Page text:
Dirty Old Town, which opens the album, is more than a distant relation of Margo Price’s This Town with Waldon in no mood to be compromised or standardised when she asserts "Well there’s voices over here, voices over there, saying come along, come with me. Don't want a bridge to burn but I'm taking my turn, ain't gonna let 'em ever take me." It’s a fitting opener strengthened by some searing pedal steel solos from Resnick. All By Myself, which follows, could have been be nicked from Lee Ann Womack’s The Way I’m Living both in delivery and lyrics. Live Moves Slow lives up to its title, revisiting and escaping back to small town America and it’s simple way of live "So when I drive down the highway past that county line, I take a deep breath, I know I’ll be doing fine, Gonna save me some money, Gonna buy me a place you can’t find." Don’t Hurt The Ones You Love The Most visits similar territory, a reminder of the value of home, roots and family. 

Two covers are included on the album, both fitting in seamlessly. There Must Be Someone, previously recorded by The Gosdin Brothers and The Byrds and the Bill Munroe classic Travelin’ Down This Lonesome Road.

 The greatest compliment I can pay I’ve Got A Way is that the self-penned  songs all sound like covers of classic country tunes that the listener has previously heard and is being reintroduced to. 

With country radio at present awash with music often masquerading as country, it’s a refreshing that a close knit bunch of artists in East Nashville such as Waldon, Margo Price, JP. Harris are maintaining without compromise what many of us consider to be true country music. In recent years Sturgill Simpson and Margo Price have both proved, despite the obstacles and lack of industry support, that a breakthrough is possible. Hopefully Kelsey Waldon will follow suit, on the strength of I’ve Got A Way she certainly deserves to. 

The Black Lillies Hard To Please Black Lilly/Attack Monkey 

Anyone reading this review and sensing that they encountered this album in a previous life most likely came across it in 2015 when it was released in the States. The UK release of the album is a precursor to the bands UK/Europe tour planned for February 2017.

The history of the recording of the album in 2015 could take up column space in its own right with two members of the then five piece announcing their intention to depart the band just as they were about to enter the studio to record the album. Frontman Cruz Contreras also faced the challenge, for various reasons, of essentially writing the album in two weeks prior to entering the studio to record it. Contreras had written the bands previous three albums, Whiskey Angel (2009), 100 Miles of Wreckage (2011) and Runaway Freeway Blues(2013), in a more conventional  manner and timescale  and  gained considerable commercial success and exposure with them. Appearances at The Grand Ole Opry (more appearances than any other independent band in history), Stagecoach and Bonnaroo followed leaving the band on the verge of a major industry breakthrough.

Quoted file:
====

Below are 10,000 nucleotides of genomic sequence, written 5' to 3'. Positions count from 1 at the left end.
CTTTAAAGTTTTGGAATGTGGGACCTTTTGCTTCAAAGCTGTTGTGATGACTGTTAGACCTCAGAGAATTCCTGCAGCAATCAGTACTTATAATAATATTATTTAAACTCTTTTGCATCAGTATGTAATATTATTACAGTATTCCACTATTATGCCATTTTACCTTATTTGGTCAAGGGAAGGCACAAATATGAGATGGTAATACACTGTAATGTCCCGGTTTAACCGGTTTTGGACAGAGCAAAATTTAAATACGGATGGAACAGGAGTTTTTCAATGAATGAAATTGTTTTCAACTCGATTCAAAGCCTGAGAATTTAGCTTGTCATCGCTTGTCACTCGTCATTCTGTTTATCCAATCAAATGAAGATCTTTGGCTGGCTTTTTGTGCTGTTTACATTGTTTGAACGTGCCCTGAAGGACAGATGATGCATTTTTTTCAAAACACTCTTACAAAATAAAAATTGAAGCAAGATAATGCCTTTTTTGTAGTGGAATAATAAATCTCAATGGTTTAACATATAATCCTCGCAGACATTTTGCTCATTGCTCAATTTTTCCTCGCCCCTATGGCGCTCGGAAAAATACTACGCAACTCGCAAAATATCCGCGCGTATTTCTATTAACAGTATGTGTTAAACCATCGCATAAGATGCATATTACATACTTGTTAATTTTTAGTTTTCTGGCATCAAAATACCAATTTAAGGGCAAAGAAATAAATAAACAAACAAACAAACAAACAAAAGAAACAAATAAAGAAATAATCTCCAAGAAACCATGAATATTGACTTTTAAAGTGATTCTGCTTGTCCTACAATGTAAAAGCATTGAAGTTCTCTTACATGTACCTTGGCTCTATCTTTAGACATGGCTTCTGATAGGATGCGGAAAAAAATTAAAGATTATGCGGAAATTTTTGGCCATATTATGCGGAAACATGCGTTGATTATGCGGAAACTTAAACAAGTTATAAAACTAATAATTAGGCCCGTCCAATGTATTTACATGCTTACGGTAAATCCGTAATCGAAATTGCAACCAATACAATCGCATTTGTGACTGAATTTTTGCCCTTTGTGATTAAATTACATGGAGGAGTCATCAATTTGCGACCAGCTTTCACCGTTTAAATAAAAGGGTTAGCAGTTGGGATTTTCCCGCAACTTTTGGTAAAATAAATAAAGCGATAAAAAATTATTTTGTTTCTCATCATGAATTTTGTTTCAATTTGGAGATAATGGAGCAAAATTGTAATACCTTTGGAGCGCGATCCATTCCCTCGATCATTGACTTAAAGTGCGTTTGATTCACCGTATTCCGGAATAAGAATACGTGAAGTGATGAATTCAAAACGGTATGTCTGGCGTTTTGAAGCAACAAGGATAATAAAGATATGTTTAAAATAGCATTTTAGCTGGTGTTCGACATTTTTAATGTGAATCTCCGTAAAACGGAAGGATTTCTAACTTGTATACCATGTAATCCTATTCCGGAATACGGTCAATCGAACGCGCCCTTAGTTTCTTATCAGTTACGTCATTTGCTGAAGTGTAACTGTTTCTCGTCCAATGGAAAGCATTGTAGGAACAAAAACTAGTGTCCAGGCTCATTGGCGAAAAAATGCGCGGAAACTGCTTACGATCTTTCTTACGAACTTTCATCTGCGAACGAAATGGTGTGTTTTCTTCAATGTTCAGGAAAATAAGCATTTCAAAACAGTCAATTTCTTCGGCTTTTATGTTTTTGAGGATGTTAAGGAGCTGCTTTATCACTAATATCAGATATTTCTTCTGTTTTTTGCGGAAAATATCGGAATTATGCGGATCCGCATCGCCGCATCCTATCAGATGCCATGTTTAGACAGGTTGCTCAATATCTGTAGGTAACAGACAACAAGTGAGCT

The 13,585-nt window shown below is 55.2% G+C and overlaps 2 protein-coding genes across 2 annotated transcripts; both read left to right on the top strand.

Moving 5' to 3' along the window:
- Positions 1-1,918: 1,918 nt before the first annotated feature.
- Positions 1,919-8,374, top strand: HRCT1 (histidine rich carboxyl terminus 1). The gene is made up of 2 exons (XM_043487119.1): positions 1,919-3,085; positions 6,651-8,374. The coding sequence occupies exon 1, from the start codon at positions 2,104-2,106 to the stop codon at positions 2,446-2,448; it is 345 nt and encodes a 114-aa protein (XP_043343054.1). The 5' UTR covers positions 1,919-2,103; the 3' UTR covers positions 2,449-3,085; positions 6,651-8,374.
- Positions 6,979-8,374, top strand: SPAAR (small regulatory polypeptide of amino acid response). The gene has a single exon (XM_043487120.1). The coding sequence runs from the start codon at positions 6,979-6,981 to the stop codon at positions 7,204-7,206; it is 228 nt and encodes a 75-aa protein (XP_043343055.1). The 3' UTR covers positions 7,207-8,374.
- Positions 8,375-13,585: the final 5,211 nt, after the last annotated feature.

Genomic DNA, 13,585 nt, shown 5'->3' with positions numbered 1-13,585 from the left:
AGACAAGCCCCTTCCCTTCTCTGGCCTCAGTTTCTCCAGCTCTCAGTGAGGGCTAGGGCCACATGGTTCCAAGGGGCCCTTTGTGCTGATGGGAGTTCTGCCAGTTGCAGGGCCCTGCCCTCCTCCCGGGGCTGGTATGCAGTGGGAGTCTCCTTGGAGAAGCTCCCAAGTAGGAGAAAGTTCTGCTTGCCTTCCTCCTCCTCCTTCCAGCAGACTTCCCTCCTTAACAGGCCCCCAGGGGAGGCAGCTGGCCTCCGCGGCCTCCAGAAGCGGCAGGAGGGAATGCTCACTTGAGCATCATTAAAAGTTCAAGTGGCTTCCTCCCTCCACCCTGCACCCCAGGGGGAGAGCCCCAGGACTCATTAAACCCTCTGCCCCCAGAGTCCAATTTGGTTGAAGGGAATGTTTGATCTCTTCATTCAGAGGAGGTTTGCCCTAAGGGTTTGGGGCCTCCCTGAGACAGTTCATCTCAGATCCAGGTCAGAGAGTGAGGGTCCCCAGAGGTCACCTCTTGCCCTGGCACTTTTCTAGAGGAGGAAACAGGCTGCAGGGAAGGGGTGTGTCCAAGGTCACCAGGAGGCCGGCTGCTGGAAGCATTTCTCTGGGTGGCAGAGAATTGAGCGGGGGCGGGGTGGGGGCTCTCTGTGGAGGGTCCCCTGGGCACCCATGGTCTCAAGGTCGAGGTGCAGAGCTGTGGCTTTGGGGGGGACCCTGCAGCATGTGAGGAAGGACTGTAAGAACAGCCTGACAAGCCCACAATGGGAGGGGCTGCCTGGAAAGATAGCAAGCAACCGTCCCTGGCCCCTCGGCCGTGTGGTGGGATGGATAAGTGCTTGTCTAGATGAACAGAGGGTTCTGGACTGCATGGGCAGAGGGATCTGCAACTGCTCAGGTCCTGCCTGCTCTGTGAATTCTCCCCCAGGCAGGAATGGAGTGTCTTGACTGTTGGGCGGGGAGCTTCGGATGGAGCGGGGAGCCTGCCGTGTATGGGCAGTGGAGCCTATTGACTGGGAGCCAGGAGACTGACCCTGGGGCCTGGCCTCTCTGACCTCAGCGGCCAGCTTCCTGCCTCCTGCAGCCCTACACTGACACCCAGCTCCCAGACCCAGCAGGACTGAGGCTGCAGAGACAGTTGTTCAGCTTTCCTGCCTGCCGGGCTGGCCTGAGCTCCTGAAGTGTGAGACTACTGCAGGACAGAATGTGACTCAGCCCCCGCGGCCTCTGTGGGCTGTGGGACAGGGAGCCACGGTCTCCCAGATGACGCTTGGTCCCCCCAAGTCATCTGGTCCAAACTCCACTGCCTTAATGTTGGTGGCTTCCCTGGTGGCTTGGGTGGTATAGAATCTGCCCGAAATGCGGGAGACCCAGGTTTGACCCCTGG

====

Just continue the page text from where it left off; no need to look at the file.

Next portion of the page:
The album was recorded at the House of Blues Studio D which was relocated to Nashville from Memphis in 2010, a studio where The Eales and Stevie Ray Vaughan among others had recorded in previously. The production duties were overseen by Ryan Hewitt (Johnny Cash, Red Hot Chilli Peppers, The Avett Brothers), unlike their previous albums which were produced by Contreras.

Contreras was joined in the studio by the bands two remaining members Bowman Townsend (drums) and Trisha Gene Brady (vocals) together with Bill Reynolds (bass), Matt Smyth (pedal steel), and Daniel Donato (guitar).

The net result of the hurried writing and recording of the album is an inconsistent yet wonderful collection of songs that switch from country to blues and straightforward rock with even a bit of bluegrass included for good measure. Contrast the rocking opening title track with the rockabilly 40 Days and the dreamy ballad Desire (harmony vocals by Jill Andrews). 

What is not in doubt is Contreras ability to pen a collection of great songs whatever classification which is more than borne out here.

Bob Bradshaw Whatever You Wanted Fluke

Working as a journalist and short story writer in Ireland, Bob Bradshaw, like many other young men in the mid 80’s, decided to seek employment and fulfilment away from Ireland. In 1985 he got a job as resident singer in a bar in Lagos, Portugal. Rather than return to Ireland Bradshaw then headed for Germany, living in Hamburg and Munich, sometimes sleeping in hostels though more often in a sleeping bag at a train station. His migratory lifestyle continued with spells in Spain and Sweden before acquiring a green card in 1989 and moving to the South Bronx where he worked at various jobs including doorman, roofer, landscaper and furniture mover. A further relocation to San Francisco followed where he formed the band Resident Aliens with fellow singer songwriter Scoop Mc Guire. They recorded two albums before Bradshaw, by now married, moved to Boston where he played bars solo again for a living. While in Boston he applied, as a mature student, for entry to the Berklee College of Music, surprising himself when he was accepted into the college. He applied himself judiciously at Berklee , studying song structure, timing and harmony together with courses in song writing and graduating in 2009.

Following his graduation three albums have been released including the very impressive Whatever You Want, a collection of twelve well-crafted songs that not only appear to benefit in structure from his formal training but from his life’s experiences over the past three decades in general.

The first three tracks alone revisit Bradshaw’s life travels, the brutal break up title track Whatever You Wanted has a fluent Celtic feel, Crazy Heart has a woozy shimmering Latin sound and the first track The Start Of Nothin’ starts with the lyrics "I was a young boy runnin’, My shoes a blur, I had something to tell you, Didn’t know where you were" a possible reference to the young man leaving Ireland unsure of what road he should follow.